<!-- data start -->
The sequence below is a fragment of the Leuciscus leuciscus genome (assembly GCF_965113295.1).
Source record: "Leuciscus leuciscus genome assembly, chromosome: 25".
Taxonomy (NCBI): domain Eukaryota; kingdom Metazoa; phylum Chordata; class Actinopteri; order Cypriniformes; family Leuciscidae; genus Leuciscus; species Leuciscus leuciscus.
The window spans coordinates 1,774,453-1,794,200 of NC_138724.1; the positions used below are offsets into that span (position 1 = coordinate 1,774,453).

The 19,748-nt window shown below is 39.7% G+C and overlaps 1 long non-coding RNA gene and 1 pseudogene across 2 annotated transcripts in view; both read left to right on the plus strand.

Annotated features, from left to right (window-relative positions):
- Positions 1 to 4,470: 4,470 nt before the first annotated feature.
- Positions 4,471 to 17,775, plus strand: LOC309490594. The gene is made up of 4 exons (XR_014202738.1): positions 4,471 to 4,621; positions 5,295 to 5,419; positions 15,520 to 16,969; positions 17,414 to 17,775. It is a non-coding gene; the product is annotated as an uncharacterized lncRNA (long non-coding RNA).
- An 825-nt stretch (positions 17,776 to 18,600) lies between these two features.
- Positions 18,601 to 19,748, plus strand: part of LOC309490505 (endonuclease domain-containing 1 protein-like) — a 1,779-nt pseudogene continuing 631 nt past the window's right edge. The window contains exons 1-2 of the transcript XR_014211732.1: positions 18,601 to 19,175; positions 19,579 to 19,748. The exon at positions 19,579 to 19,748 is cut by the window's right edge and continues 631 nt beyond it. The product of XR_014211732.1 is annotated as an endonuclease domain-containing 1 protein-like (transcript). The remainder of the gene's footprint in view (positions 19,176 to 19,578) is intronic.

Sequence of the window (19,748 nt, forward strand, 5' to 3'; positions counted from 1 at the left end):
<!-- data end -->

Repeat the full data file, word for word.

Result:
The sequence below is a fragment of the Leuciscus leuciscus genome (assembly GCF_965113295.1).
Source record: "Leuciscus leuciscus genome assembly, chromosome: 25".
Taxonomy (NCBI): domain Eukaryota; kingdom Metazoa; phylum Chordata; class Actinopteri; order Cypriniformes; family Leuciscidae; genus Leuciscus; species Leuciscus leuciscus.
The window spans coordinates 1,774,453-1,794,200 of NC_138724.1; the positions used below are offsets into that span (position 1 = coordinate 1,774,453).

The 19,748-nt window shown below is 39.7% G+C and overlaps 1 long non-coding RNA gene and 1 pseudogene across 2 annotated transcripts in view; both read left to right on the plus strand.

Annotated features, from left to right (window-relative positions):
- Positions 1 to 4,470: 4,470 nt before the first annotated feature.
- Positions 4,471 to 17,775, plus strand: LOC309490594. The gene is made up of 4 exons (XR_014202738.1): positions 4,471 to 4,621; positions 5,295 to 5,419; positions 15,520 to 16,969; positions 17,414 to 17,775. It is a non-coding gene; the product is annotated as an uncharacterized lncRNA (long non-coding RNA).
- An 825-nt stretch (positions 17,776 to 18,600) lies between these two features.
- Positions 18,601 to 19,748, plus strand: part of LOC309490505 (endonuclease domain-containing 1 protein-like) — a 1,779-nt pseudogene continuing 631 nt past the window's right edge. The window contains exons 1-2 of the transcript XR_014211732.1: positions 18,601 to 19,175; positions 19,579 to 19,748. The exon at positions 19,579 to 19,748 is cut by the window's right edge and continues 631 nt beyond it. The product of XR_014211732.1 is annotated as an endonuclease domain-containing 1 protein-like (transcript). The remainder of the gene's footprint in view (positions 19,176 to 19,578) is intronic.

Sequence of the window (19,748 nt, forward strand, 5' to 3'; positions counted from 1 at the left end):